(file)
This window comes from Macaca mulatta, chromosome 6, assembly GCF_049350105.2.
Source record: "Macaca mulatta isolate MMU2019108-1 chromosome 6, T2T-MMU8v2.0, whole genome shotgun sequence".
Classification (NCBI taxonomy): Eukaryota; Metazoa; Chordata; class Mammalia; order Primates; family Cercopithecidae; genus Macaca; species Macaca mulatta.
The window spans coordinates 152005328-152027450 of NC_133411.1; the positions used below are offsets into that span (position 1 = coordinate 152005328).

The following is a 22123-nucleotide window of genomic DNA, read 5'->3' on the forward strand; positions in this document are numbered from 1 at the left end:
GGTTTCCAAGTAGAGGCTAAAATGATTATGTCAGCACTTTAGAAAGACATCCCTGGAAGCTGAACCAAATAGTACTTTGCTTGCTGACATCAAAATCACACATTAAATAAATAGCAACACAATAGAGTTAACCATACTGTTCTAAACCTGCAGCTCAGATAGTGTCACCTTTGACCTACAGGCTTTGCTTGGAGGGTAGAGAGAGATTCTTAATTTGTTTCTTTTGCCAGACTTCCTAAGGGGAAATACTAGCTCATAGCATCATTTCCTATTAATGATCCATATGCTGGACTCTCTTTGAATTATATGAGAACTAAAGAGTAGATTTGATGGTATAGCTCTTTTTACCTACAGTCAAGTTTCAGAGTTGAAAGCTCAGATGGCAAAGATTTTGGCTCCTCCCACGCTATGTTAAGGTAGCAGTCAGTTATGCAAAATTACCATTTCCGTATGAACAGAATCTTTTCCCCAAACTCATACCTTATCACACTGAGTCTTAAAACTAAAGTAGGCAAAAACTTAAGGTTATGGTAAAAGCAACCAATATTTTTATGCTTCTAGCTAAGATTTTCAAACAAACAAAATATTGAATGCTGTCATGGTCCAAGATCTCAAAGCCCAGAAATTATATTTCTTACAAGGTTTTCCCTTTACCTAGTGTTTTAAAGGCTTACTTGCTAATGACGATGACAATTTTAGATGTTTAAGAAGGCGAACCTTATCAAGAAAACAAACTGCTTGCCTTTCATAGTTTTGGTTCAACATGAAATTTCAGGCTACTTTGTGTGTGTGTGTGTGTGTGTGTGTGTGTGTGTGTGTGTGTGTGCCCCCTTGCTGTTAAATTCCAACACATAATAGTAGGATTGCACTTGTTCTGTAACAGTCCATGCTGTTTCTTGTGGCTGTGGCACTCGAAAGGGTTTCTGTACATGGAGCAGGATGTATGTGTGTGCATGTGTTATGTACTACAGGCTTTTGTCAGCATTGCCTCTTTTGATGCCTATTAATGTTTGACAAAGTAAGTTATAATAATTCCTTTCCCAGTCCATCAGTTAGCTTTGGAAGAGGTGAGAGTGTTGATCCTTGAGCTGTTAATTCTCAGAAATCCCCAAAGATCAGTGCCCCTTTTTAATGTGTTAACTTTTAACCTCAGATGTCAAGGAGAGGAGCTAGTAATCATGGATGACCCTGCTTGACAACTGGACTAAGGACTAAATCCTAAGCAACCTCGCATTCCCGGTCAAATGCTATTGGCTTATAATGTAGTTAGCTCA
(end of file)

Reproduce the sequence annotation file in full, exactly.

This window comes from Macaca mulatta, chromosome 6, assembly GCF_049350105.2.
Source record: "Macaca mulatta isolate MMU2019108-1 chromosome 6, T2T-MMU8v2.0, whole genome shotgun sequence".
Classification (NCBI taxonomy): Eukaryota; Metazoa; Chordata; class Mammalia; order Primates; family Cercopithecidae; genus Macaca; species Macaca mulatta.
The window spans coordinates 152005328-152027450 of NC_133411.1; the positions used below are offsets into that span (position 1 = coordinate 152005328).

The following is a 22123-nucleotide window of genomic DNA, read 5'->3' on the forward strand; positions in this document are numbered from 1 at the left end:
GGTTTCCAAGTAGAGGCTAAAATGATTATGTCAGCACTTTAGAAAGACATCCCTGGAAGCTGAACCAAATAGTACTTTGCTTGCTGACATCAAAATCACACATTAAATAAATAGCAACACAATAGAGTTAACCATACTGTTCTAAACCTGCAGCTCAGATAGTGTCACCTTTGACCTACAGGCTTTGCTTGGAGGGTAGAGAGAGATTCTTAATTTGTTTCTTTTGCCAGACTTCCTAAGGGGAAATACTAGCTCATAGCATCATTTCCTATTAATGATCCATATGCTGGACTCTCTTTGAATTATATGAGAACTAAAGAGTAGATTTGATGGTATAGCTCTTTTTACCTACAGTCAAGTTTCAGAGTTGAAAGCTCAGATGGCAAAGATTTTGGCTCCTCCCACGCTATGTTAAGGTAGCAGTCAGTTATGCAAAATTACCATTTCCGTATGAACAGAATCTTTTCCCCAAACTCATACCTTATCACACTGAGTCTTAAAACTAAAGTAGGCAAAAACTTAAGGTTATGGTAAAAGCAACCAATATTTTTATGCTTCTAGCTAAGATTTTCAAACAAACAAAATATTGAATGCTGTCATGGTCCAAGATCTCAAAGCCCAGAAATTATATTTCTTACAAGGTTTTCCCTTTACCTAGTGTTTTAAAGGCTTACTTGCTAATGACGATGACAATTTTAGATGTTTAAGAAGGCGAACCTTATCAAGAAAACAAACTGCTTGCCTTTCATAGTTTTGGTTCAACATGAAATTTCAGGCTACTTTGTGTGTGTGTGTGTGTGTGTGTGTGTGTGTGTGTGTGTGTGTGCCCCCTTGCTGTTAAATTCCAACACATAATAGTAGGATTGCACTTGTTCTGTAACAGTCCATGCTGTTTCTTGTGGCTGTGGCACTCGAAAGGGTTTCTGTACATGGAGCAGGATGTATGTGTGTGCATGTGTTATGTACTACAGGCTTTTGTCAGCATTGCCTCTTTTGATGCCTATTAATGTTTGACAAAGTAAGTTATAATAATTCCTTTCCCAGTCCATCAGTTAGCTTTGGAAGAGGTGAGAGTGTTGATCCTTGAGCTGTTAATTCTCAGAAATCCCCAAAGATCAGTGCCCCTTTTTAATGTGTTAACTTTTAACCTCAGATGTCAAGGAGAGGAGCTAGTAATCATGGATGACCCTGCTTGACAACTGGACTAAGGACTAAATCCTAAGCAACCTCGCATTCCCGGTCAAATGCTATTGGCTTATAATGTAGTTAGCTCA